ALK, a Trimble Company, has rolled out Weather Alerts - the latest module for its ALK Maps and PC*MILER web-services platforms. According to the company, fleet managers can use the new module to “quickly and easily identify weather-alert information overlaid on the existing ALK Maps route-visualization platform to assess the impact on route planning. This can improve driver safety and operational productivity by more efficiently planning routes around inclement weather.”
ALK Maps’ Weather Alerts pulls in severe weather-alert information directly from the National Weather Service (NWS) and the National Oceanic and Atmospheric Administration (NOAA).
The company noted that there are over 120 different alert types that will “enable fleets to plan for and avoid inclement weather of all types.” The alerts include winter storm warnings, wind advisories, hurricanes and flood alerts and they are categorized based on severity, urgency and certainty.
The Weather Alerts are directly displayed on the ALK Maps platform and color-coded using recognizable NWS color schemes. Per the company, “users can easily see if their assets are currently within or routed through alert zones. Organizations can use web-services access to perform route intersections against specific events and analyze assets within the inclement alert zones. Drivers can then be notified of potential danger or routed safely around alert zones.”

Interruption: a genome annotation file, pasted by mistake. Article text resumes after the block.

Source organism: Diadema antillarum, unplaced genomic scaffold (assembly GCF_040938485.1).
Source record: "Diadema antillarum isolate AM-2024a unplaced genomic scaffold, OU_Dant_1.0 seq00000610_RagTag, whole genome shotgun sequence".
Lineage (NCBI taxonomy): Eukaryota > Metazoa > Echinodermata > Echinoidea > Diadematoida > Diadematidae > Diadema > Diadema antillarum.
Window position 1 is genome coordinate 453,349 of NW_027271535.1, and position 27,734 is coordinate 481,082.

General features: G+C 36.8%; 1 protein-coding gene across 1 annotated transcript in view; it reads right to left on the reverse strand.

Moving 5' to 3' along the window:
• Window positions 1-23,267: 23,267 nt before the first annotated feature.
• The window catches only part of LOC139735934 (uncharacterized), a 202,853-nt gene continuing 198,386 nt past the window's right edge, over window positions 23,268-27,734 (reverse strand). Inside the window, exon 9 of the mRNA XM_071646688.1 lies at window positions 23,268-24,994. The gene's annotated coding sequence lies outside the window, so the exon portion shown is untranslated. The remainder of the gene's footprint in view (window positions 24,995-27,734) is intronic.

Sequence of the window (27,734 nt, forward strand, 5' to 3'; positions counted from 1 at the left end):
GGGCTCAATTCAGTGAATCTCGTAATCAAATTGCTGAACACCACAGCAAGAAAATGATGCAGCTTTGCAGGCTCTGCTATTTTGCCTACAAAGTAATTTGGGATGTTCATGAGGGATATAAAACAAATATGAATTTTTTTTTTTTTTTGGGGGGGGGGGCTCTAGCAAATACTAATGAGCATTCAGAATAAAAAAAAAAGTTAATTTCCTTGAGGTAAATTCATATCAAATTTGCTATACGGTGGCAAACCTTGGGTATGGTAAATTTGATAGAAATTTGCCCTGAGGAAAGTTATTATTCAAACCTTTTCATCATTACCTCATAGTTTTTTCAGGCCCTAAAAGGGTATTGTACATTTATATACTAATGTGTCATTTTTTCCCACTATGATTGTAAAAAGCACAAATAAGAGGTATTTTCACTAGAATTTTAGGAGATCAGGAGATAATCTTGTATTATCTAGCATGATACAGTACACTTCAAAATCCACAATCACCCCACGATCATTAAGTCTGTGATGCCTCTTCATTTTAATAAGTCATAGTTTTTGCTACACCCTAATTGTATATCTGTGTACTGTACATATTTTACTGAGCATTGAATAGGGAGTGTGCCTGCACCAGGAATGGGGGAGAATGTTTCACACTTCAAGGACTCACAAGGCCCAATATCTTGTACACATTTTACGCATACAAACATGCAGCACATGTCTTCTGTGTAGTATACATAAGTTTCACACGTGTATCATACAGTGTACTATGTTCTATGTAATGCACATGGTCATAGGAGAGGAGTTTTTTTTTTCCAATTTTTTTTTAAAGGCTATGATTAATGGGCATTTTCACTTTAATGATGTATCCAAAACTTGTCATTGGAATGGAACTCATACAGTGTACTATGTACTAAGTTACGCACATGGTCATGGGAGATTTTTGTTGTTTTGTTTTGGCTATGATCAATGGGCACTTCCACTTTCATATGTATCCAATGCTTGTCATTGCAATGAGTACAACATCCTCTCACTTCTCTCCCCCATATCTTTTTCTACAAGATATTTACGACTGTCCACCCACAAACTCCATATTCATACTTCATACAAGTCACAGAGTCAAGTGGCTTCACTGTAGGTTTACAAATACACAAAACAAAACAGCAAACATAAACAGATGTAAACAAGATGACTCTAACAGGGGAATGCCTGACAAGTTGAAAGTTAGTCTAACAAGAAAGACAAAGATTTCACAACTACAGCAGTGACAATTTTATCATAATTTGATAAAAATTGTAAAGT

“In addition to providing real-time weather information for planning routes to improve driver safety, this service can also boost productivity and efficiency for fleet managers and dispatchers,” said Rishi Mehra, ALK’s senior product manager, Enterprise Solutions.
“The Weather Alerts module automates the time-intensive process of actively tracking weather conditions across the U.S. as well as determining which alerts may affect drivers, then rerouting them to avoid hazardous conditions,” he continued.
“ALK Maps now does all that heavy lifting and integrates the pertinent information into one tool,” Mehra added. “Driver and fleet managers can now focus on directing vehicles around problems, rather than figuring out what those problems are and where they exist in the first place.”